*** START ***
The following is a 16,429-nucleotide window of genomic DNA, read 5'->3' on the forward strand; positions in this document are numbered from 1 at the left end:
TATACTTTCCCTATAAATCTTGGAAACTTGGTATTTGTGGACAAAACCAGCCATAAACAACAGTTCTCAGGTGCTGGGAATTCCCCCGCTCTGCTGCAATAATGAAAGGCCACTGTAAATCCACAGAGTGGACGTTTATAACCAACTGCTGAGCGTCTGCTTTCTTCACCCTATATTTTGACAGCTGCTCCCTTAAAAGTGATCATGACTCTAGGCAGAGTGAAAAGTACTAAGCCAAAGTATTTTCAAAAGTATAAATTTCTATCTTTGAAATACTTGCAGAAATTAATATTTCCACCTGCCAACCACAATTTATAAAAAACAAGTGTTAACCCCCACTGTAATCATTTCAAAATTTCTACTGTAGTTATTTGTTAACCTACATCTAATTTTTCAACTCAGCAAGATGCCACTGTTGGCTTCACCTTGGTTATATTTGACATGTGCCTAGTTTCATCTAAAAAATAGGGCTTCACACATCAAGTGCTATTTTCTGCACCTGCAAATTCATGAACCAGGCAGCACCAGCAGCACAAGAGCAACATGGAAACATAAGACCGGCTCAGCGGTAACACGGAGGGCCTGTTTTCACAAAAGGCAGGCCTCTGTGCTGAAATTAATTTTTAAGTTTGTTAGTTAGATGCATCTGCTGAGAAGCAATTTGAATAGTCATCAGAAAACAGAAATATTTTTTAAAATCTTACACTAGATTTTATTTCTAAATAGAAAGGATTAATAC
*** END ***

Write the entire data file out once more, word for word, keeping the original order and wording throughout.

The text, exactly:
The following is a 16,429-nucleotide window of genomic DNA, read 5'->3' on the forward strand; positions in this document are numbered from 1 at the left end:
TATACTTTCCCTATAAATCTTGGAAACTTGGTATTTGTGGACAAAACCAGCCATAAACAACAGTTCTCAGGTGCTGGGAATTCCCCCGCTCTGCTGCAATAATGAAAGGCCACTGTAAATCCACAGAGTGGACGTTTATAACCAACTGCTGAGCGTCTGCTTTCTTCACCCTATATTTTGACAGCTGCTCCCTTAAAAGTGATCATGACTCTAGGCAGAGTGAAAAGTACTAAGCCAAAGTATTTTCAAAAGTATAAATTTCTATCTTTGAAATACTTGCAGAAATTAATATTTCCACCTGCCAACCACAATTTATAAAAAACAAGTGTTAACCCCCACTGTAATCATTTCAAAATTTCTACTGTAGTTATTTGTTAACCTACATCTAATTTTTCAACTCAGCAAGATGCCACTGTTGGCTTCACCTTGGTTATATTTGACATGTGCCTAGTTTCATCTAAAAAATAGGGCTTCACACATCAAGTGCTATTTTCTGCACCTGCAAATTCATGAACCAGGCAGCACCAGCAGCACAAGAGCAACATGGAAACATAAGACCGGCTCAGCGGTAACACGGAGGGCCTGTTTTCACAAAAGGCAGGCCTCTGTGCTGAAATTAATTTTTAAGTTTGTTAGTTAGATGCATCTGCTGAGAAGCAATTTGAATAGTCATCAGAAAACAGAAATATTTTTTAAAATCTTACACTAGATTTTATTTCTAAATAGAAAGGATTAATAC